British Columbia

B.C. Corrections considers early release for some offenders in wake of COVID crisis

Corrections officials will look at criminal history, sentence length, type of offence and risk to public safety

Officials will look at criminal history, sentence length, type of offence and risk to public safety

Inside Alouette Correctional Centre for Women in Maple Ridge B.C. (B.C. Corrections)

Some non-violent offenders in British Columbia prisons may soon get an early release, as the province grapples with the COVID-19 crisis. 

In a fact sheet, the Ministry of Public Safety and Solicitor General announced it is currently conducting risk assessments to determine who might be eligible.

Factors include criminal history, sentence length, type of offence and risk to public safety.

"As well, part of this assessment and determination for potential release includes whether the individual released would have the necessary supports in place — whether family, community, or on-reserve, given 30 per cent of B.C.'s inmate population is Indigenous," says the B.C. Corrections' response to COVID-19.

B.C. Corrections says it can also give temporary absences to people serving intermittent sentences. However it will not release inmates who are in custody awaiting court appearances. "This discretion rests with the courts," says the release.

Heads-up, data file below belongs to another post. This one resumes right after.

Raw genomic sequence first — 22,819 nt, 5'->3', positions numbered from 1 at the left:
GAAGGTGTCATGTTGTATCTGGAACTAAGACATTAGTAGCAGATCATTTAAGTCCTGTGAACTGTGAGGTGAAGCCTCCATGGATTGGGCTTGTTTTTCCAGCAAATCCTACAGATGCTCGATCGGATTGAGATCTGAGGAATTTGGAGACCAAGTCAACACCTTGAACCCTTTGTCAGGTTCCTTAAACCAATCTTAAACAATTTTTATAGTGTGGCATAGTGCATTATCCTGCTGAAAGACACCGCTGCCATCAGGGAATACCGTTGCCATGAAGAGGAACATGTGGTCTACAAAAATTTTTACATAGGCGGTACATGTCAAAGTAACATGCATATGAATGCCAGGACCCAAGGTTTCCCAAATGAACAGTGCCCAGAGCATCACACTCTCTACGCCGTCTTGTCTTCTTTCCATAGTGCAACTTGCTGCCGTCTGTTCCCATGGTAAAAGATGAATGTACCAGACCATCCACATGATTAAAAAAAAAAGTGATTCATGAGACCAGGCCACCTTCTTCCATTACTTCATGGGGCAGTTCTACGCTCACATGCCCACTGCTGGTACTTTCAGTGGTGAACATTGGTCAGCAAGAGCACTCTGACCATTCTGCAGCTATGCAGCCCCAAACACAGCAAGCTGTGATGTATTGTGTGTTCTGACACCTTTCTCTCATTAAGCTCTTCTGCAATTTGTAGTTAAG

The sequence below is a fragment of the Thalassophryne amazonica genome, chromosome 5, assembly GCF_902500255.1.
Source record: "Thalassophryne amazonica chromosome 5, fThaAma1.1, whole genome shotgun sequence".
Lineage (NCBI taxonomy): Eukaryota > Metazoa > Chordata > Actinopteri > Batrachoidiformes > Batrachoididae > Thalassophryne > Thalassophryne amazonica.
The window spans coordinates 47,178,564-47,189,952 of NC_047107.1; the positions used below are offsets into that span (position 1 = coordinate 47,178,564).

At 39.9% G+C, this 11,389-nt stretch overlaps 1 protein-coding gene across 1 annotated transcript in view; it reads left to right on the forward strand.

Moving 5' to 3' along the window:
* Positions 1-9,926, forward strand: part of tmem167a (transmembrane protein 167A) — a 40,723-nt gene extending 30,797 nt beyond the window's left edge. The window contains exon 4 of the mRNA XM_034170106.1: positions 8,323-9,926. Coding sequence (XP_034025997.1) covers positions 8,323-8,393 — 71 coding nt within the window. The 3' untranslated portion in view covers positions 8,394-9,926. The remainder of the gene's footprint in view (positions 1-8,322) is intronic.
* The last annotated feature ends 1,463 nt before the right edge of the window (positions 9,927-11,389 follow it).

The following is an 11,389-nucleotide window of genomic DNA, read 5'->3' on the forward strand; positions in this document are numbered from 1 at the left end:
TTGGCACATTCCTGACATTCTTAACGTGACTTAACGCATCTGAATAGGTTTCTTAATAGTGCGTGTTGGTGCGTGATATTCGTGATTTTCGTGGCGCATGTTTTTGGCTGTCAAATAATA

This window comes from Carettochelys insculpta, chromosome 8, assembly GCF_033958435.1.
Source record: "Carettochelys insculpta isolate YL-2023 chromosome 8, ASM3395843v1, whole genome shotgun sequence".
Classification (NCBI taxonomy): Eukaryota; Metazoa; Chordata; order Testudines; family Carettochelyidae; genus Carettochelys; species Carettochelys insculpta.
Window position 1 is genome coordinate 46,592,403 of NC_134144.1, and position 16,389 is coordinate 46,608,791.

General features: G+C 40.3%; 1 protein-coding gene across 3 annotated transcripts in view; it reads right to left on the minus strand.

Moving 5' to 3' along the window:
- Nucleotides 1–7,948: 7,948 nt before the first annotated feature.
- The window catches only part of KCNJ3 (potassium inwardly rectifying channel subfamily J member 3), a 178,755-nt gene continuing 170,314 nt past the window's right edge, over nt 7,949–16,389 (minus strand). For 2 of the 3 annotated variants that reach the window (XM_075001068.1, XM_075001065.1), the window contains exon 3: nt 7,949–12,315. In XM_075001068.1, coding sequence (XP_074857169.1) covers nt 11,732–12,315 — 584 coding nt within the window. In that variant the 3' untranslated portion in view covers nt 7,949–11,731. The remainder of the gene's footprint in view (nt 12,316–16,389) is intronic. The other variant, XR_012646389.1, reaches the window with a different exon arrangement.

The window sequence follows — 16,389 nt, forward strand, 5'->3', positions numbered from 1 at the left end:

The ministry says there are no confirmed cases of COVID-19 at any of the province's 10 provincial correctional centres.

According to the fact sheet, B.C. Corrections is instituting measures to keep COVID-19 out of prisons. These include health checks for new inmates, isolation in designated areas for the first 14 days and isolation for anyone with symptoms.

The Prince George Regional Correctional Centre, which opened in 1996, is a remand facility for adults in northern B.C. (B.C. Corrections Branch)

"Mandatory handwashing and cleaning protocols are in place for staff, essential contractors and at intake for people coming into custody," says the release.

"As well, there is increased, frequent cleaning of inmate and staff areas and all surfaces that people regularly touch, like doors and counters."

The ministry has also instituted a ban on in-person visits unless there are exceptional circumstances and is encouraging inmates to communicate with lawyers by video or phone. Most court appearances are now also by video or phone.

Staff and contractors who experience symptoms or who have recently travelled outside of Canada are not allowed into the centres.

The authority says correctional centres have the space they need to maintain physical distancing, and now they're "working to reimagine programming, to find ways to continue delivering it to small groups in ways that align with the public health guidelines B.C. Corrections has been given."


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